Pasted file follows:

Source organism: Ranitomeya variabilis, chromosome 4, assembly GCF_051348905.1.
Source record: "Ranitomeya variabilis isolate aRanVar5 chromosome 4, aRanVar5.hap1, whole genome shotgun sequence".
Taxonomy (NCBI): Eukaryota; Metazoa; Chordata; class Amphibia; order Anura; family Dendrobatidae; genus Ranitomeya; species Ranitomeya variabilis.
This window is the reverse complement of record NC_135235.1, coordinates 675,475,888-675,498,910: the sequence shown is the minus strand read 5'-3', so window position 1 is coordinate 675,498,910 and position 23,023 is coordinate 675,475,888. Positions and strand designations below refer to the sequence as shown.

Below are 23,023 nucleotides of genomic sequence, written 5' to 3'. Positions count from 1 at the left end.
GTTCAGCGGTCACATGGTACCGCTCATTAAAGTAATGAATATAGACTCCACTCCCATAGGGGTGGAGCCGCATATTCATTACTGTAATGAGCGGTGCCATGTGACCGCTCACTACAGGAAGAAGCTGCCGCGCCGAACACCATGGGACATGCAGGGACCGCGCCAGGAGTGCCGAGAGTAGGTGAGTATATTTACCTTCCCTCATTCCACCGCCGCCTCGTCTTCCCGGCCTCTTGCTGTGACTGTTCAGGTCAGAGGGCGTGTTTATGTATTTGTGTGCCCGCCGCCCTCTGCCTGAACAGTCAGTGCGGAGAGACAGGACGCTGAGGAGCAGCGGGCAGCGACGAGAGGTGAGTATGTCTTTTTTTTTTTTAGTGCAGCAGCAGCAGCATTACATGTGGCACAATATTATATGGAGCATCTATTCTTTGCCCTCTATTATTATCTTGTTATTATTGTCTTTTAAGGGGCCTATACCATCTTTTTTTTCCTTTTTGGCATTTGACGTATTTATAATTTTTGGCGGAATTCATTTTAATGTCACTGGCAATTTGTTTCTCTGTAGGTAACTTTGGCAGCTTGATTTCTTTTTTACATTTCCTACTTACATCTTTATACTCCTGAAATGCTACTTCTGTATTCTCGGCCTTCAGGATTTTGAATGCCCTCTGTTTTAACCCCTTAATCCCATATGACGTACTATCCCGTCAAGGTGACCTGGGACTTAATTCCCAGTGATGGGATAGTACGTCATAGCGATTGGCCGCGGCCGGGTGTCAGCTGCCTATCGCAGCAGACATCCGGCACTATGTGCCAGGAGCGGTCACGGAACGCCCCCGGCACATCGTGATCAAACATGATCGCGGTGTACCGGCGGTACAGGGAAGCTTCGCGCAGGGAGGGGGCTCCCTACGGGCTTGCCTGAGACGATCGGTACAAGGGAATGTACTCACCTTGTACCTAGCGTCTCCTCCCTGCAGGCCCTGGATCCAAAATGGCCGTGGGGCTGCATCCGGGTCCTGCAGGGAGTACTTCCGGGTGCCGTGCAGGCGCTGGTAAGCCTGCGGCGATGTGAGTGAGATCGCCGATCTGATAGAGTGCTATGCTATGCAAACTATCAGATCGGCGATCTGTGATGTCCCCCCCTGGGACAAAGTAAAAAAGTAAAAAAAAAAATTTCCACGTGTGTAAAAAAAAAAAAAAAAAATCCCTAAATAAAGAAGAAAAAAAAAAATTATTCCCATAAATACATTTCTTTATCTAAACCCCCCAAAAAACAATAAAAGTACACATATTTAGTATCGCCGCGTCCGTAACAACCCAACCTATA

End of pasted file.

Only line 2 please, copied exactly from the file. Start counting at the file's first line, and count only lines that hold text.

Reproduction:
Source record: "Ranitomeya variabilis isolate aRanVar5 chromosome 4, aRanVar5.hap1, whole genome shotgun sequence".